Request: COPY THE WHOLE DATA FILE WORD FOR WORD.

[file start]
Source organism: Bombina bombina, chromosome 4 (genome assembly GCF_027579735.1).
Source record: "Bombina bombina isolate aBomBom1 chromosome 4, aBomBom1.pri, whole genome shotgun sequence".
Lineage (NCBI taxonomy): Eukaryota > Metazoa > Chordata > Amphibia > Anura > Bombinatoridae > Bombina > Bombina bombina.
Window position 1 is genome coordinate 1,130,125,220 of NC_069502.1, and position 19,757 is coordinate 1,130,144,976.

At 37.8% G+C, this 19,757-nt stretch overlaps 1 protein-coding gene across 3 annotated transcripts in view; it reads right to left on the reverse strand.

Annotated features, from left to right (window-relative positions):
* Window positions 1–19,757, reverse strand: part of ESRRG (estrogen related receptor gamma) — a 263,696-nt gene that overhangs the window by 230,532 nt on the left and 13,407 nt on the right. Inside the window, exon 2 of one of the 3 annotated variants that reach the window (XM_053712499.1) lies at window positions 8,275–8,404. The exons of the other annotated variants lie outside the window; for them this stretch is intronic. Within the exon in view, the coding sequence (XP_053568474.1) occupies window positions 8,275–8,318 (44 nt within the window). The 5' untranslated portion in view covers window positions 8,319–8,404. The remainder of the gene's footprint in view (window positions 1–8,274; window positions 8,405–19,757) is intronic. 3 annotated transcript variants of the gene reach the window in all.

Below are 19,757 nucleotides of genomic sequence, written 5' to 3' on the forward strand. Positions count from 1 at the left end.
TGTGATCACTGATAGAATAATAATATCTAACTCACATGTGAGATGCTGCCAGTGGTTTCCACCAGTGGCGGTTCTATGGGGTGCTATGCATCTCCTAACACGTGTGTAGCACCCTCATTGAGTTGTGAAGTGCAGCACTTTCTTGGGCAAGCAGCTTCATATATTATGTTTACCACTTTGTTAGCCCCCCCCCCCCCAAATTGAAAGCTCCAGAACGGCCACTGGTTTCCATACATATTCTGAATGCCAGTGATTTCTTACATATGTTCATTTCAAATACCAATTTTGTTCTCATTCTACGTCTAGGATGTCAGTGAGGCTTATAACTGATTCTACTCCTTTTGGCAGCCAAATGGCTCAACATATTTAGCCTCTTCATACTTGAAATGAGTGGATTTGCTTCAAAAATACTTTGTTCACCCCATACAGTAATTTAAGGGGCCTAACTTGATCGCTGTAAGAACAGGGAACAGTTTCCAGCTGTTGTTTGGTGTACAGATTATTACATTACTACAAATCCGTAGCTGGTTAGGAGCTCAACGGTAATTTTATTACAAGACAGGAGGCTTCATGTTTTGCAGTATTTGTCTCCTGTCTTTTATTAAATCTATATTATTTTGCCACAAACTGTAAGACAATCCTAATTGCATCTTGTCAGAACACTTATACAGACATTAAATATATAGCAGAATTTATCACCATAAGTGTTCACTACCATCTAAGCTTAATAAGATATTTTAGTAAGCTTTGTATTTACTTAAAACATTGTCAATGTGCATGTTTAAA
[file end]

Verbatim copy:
Source organism: Bombina bombina, chromosome 4 (genome assembly GCF_027579735.1).
Source record: "Bombina bombina isolate aBomBom1 chromosome 4, aBomBom1.pri, whole genome shotgun sequence".
Lineage (NCBI taxonomy): Eukaryota > Metazoa > Chordata > Amphibia > Anura > Bombinatoridae > Bombina > Bombina bombina.
Window position 1 is genome coordinate 1,130,125,220 of NC_069502.1, and position 19,757 is coordinate 1,130,144,976.

At 37.8% G+C, this 19,757-nt stretch overlaps 1 protein-coding gene across 3 annotated transcripts in view; it reads right to left on the reverse strand.

Annotated features, from left to right (window-relative positions):
* Window positions 1–19,757, reverse strand: part of ESRRG (estrogen related receptor gamma) — a 263,696-nt gene that overhangs the window by 230,532 nt on the left and 13,407 nt on the right. Inside the window, exon 2 of one of the 3 annotated variants that reach the window (XM_053712499.1) lies at window positions 8,275–8,404. The exons of the other annotated variants lie outside the window; for them this stretch is intronic. Within the exon in view, the coding sequence (XP_053568474.1) occupies window positions 8,275–8,318 (44 nt within the window). The 5' untranslated portion in view covers window positions 8,319–8,404. The remainder of the gene's footprint in view (window positions 1–8,274; window positions 8,405–19,757) is intronic. 3 annotated transcript variants of the gene reach the window in all.

Below are 19,757 nucleotides of genomic sequence, written 5' to 3' on the forward strand. Positions count from 1 at the left end.
TGTGATCACTGATAGAATAATAATATCTAACTCACATGTGAGATGCTGCCAGTGGTTTCCACCAGTGGCGGTTCTATGGGGTGCTATGCATCTCCTAACACGTGTGTAGCACCCTCATTGAGTTGTGAAGTGCAGCACTTTCTTGGGCAAGCAGCTTCATATATTATGTTTACCACTTTGTTAGCCCCCCCCCCCCCAAATTGAAAGCTCCAGAACGGCCACTGGTTTCCATACATATTCTGAATGCCAGTGATTTCTTACATATGTTCATTTCAAATACCAATTTTGTTCTCATTCTACGTCTAGGATGTCAGTGAGGCTTATAACTGATTCTACTCCTTTTGGCAGCCAAATGGCTCAACATATTTAGCCTCTTCATACTTGAAATGAGTGGATTTGCTTCAAAAATACTTTGTTCACCCCATACAGTAATTTAAGGGGCCTAACTTGATCGCTGTAAGAACAGGGAACAGTTTCCAGCTGTTGTTTGGTGTACAGATTATTACATTACTACAAATCCGTAGCTGGTTAGGAGCTCAACGGTAATTTTATTACAAGACAGGAGGCTTCATGTTTTGCAGTATTTGTCTCCTGTCTTTTATTAAATCTATATTATTTTGCCACAAACTGTAAGACAATCCTAATTGCATCTTGTCAGAACACTTATACAGACATTAAATATATAGCAGAATTTATCACCATAAGTGTTCACTACCATCTAAGCTTAATAAGATATTTTAGTAAGCTTTGTATTTACTTAAAACATTGTCAATGTGCATGTTTAAA